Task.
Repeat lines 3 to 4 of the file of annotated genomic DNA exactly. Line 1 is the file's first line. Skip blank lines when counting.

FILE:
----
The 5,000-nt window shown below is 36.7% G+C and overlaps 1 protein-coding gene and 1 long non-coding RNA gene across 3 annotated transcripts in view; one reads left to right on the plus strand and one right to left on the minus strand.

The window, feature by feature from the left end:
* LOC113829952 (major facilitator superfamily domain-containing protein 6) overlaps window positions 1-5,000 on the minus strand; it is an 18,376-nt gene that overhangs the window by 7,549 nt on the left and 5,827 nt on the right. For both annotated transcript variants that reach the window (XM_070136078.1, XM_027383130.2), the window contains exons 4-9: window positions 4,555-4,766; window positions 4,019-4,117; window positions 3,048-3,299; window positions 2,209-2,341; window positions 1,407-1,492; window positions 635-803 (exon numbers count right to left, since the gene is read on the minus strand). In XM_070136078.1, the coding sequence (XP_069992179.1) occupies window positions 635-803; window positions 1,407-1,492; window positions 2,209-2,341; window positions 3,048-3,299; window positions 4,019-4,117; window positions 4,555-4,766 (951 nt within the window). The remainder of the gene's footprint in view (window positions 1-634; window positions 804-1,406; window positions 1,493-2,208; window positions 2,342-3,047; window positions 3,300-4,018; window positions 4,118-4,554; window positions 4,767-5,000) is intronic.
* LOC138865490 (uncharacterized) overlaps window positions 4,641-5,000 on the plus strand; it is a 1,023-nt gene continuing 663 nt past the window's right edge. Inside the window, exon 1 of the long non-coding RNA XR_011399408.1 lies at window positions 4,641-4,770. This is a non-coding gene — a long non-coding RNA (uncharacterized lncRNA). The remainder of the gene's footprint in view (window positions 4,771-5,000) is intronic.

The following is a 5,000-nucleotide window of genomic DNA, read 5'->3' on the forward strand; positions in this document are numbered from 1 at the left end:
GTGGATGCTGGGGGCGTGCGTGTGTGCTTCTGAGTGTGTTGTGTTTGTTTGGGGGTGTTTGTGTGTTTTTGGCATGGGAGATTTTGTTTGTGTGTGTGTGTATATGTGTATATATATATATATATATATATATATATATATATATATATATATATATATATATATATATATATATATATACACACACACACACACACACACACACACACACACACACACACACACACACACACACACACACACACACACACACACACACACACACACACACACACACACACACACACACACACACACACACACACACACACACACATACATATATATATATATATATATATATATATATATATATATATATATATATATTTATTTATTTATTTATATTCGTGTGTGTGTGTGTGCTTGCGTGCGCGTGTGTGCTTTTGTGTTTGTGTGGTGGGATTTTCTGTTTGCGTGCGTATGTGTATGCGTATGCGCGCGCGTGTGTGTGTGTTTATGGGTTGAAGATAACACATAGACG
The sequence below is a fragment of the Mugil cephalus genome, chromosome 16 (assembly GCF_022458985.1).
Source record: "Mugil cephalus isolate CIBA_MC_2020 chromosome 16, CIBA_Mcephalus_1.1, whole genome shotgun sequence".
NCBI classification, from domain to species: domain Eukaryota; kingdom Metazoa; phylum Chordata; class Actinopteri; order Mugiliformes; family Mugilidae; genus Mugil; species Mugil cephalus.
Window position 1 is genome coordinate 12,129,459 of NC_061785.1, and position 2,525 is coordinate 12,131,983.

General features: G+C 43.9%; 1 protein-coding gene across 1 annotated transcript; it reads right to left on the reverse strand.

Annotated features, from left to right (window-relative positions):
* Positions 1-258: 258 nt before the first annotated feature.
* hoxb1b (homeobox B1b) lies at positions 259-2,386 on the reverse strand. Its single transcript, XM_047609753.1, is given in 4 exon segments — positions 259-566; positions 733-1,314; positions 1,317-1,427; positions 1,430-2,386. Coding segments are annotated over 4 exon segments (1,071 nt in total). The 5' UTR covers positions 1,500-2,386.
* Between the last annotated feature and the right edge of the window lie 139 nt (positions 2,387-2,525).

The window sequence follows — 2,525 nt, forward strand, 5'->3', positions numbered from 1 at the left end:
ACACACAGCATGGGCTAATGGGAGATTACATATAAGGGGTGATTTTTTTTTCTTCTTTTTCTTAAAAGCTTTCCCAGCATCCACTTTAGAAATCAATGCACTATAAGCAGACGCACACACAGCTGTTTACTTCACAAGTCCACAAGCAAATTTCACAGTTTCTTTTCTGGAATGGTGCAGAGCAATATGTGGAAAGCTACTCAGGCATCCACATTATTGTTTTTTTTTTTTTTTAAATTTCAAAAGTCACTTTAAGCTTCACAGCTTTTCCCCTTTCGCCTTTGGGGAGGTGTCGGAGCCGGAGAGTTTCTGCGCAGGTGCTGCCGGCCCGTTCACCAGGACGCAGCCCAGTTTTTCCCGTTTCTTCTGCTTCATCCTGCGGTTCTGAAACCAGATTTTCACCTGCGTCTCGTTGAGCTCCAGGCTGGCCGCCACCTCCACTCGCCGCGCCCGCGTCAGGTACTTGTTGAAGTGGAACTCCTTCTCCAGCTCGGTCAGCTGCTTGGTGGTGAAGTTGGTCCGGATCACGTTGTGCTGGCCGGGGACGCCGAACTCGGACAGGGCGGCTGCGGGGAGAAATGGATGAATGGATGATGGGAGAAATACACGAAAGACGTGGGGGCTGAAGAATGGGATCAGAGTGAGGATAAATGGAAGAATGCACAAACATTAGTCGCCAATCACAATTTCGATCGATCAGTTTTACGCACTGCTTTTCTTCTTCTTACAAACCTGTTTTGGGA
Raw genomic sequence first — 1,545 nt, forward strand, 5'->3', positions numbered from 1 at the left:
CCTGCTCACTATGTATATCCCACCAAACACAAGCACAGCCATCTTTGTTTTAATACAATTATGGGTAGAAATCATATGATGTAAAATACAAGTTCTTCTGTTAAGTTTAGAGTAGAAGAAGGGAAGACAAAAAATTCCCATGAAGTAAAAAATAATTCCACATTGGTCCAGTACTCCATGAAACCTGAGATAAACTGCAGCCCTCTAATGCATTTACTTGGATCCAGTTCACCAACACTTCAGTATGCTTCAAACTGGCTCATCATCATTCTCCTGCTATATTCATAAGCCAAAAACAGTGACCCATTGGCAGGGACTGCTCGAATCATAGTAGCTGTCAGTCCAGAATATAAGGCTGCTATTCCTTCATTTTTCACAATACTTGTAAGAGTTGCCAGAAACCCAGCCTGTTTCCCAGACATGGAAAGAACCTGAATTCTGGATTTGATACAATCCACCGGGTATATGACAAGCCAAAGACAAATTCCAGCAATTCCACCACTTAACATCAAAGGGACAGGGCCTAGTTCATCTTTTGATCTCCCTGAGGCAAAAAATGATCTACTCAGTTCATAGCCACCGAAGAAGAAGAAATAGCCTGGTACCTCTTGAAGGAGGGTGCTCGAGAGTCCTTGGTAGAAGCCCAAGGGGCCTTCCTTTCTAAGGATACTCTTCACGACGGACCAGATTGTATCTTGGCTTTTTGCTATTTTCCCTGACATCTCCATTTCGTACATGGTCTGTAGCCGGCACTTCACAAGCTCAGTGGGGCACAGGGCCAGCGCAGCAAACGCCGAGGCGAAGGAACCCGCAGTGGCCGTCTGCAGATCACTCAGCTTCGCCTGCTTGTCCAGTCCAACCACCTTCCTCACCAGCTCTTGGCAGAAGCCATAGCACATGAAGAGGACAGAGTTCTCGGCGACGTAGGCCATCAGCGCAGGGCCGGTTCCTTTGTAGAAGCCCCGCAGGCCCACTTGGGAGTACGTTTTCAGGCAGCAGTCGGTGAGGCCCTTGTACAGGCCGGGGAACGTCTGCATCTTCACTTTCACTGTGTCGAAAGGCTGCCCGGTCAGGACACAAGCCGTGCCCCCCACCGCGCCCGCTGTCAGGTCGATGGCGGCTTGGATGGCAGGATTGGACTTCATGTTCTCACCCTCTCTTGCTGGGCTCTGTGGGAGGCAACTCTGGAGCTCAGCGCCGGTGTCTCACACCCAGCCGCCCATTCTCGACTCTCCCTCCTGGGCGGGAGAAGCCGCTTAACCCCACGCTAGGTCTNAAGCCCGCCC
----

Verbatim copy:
* LOC113829952 (major facilitator superfamily domain-containing protein 6) overlaps window positions 1-5,000 on the minus strand; it is an 18,376-nt gene that overhangs the window by 7,549 nt on the left and 5,827 nt on the right. For both annotated transcript variants that reach the window (XM_070136078.1, XM_027383130.2), the window contains exons 4-9: window positions 4,555-4,766; window positions 4,019-4,117; window positions 3,048-3,299; window positions 2,209-2,341; window positions 1,407-1,492; window positions 635-803 (exon numbers count right to left, since the gene is read on the minus strand). In XM_070136078.1, the coding sequence (XP_069992179.1) occupies window positions 635-803; window positions 1,407-1,492; window positions 2,209-2,341; window positions 3,048-3,299; window positions 4,019-4,117; window positions 4,555-4,766 (951 nt within the window). The remainder of the gene's footprint in view (window positions 1-634; window positions 804-1,406; window positions 1,493-2,208; window positions 2,342-3,047; window positions 3,300-4,018; window positions 4,118-4,554; window positions 4,767-5,000) is intronic.
* LOC138865490 (uncharacterized) overlaps window positions 4,641-5,000 on the plus strand; it is a 1,023-nt gene continuing 663 nt past the window's right edge. Inside the window, exon 1 of the long non-coding RNA XR_011399408.1 lies at window positions 4,641-4,770. This is a non-coding gene — a long non-coding RNA (uncharacterized lncRNA). The remainder of the gene's footprint in view (window positions 4,771-5,000) is intronic.